As summer approaches, wildfire potentials increase from risks during drier and hotter months.
News 13's Tyler Waggenspack spoke with emergency responders about preparations for the upcoming season.
"We're going to see probably an increase in the amount of wild land fires."
Experts predict 2017 will be an average year for wildfires.
Firefighters prepare for another active season. As temperatures rise and conditions dry out, that's when prevention measures become important. Campfires, cigarette butts, and charcoal grills remain leading causes for fire hazards.
"That's all it takes for the fuels to be ready to burn, so everyone needs to keep up and redouble their efforts from preventing wild land fires and staying on top of it," said Dane Andersen from Casper Fire-EMS.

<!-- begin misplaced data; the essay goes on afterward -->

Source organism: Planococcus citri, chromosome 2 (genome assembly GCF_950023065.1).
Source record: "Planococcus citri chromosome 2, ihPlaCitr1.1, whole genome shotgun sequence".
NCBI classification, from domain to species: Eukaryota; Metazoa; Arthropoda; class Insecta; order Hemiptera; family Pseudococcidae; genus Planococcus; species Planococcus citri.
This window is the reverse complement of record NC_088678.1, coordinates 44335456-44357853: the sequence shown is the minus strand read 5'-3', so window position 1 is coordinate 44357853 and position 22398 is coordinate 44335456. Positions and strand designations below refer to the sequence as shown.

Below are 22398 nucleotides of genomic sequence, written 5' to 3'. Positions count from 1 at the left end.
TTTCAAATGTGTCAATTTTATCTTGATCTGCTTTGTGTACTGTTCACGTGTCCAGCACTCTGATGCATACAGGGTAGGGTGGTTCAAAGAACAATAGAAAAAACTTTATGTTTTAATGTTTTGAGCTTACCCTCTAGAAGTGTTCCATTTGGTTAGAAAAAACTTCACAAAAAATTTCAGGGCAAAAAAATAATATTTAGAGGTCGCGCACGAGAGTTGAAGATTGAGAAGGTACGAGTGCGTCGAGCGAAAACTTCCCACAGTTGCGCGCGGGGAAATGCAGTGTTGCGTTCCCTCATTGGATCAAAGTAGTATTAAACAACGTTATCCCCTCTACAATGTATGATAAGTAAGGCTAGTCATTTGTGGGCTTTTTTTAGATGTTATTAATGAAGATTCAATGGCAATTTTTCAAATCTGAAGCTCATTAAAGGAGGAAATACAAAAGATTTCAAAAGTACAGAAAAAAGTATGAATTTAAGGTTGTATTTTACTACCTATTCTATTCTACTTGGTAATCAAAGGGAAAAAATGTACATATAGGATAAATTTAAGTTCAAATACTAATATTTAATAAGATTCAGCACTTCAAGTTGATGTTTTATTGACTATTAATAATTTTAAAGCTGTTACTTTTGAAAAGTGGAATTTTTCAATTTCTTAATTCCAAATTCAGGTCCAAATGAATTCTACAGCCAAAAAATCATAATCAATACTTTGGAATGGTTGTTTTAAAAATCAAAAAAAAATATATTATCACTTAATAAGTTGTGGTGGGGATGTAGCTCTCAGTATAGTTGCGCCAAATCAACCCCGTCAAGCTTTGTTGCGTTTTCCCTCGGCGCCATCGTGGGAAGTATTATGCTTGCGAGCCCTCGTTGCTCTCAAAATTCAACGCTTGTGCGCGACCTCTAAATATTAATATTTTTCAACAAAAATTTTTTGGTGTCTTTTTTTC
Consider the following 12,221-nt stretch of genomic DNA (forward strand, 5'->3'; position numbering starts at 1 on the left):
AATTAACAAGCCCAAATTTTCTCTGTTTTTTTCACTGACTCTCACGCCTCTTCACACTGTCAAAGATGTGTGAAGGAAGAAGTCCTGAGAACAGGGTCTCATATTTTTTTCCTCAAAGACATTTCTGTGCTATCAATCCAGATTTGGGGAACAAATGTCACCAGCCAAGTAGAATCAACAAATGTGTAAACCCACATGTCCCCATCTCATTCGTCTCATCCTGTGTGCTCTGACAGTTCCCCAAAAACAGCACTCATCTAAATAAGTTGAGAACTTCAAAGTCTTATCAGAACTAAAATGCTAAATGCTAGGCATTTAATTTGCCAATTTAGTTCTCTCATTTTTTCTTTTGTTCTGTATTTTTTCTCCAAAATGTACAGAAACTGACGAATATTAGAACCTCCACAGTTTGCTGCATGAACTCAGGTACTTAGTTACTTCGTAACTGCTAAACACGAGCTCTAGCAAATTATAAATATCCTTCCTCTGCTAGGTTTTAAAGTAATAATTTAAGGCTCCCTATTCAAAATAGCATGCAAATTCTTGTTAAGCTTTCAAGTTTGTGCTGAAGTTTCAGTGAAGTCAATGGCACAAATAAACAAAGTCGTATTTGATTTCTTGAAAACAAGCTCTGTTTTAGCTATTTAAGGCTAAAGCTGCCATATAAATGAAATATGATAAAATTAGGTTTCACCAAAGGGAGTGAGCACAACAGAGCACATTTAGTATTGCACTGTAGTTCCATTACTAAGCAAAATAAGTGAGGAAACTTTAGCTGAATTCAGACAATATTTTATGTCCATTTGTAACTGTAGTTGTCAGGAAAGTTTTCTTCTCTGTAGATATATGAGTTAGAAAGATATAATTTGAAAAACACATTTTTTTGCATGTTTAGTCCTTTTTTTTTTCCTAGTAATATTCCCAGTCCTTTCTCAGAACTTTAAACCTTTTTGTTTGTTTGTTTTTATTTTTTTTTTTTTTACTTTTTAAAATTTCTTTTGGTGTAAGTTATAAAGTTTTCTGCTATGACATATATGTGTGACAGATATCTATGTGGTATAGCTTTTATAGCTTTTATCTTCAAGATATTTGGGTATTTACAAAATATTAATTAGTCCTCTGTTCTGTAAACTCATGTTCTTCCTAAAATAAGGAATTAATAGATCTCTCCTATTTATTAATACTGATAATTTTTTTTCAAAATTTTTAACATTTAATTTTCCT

One case near Platte River could've been worse if it weren't caught in time.
"On the north side of the river, there was a report to us a small wild land fire. When we got there, we found about a 20 by 30 area that had been burned. And what it looked like was a makeshift camp that had a feature to campfire, and the campfire had escaped from the area of origin."
Bureau of Land Management officials say several fire cases have been seen, but nothing dangerous yet.
"We've had a few little starts this year, but this year they're usually fairly easy to contain," said Brady Owens from the Bureau Land Management, Wyoming High Plains District Area.
There aren't many BLM restrictions regarding campfires, but keeping it under control helps reduce chances.
"You also make sure that you never leave fires unattended, and you always use fire rings to help contain those campfires."
And that's when preparation becomes key.
"Just simple steps can definitely help people and uh if the worst should happen."
Families should also have a 72 hour emergency evacuation plan, if any wild fire poses threats.
Last year, nearly 700 wildfires occurred in Wyoming.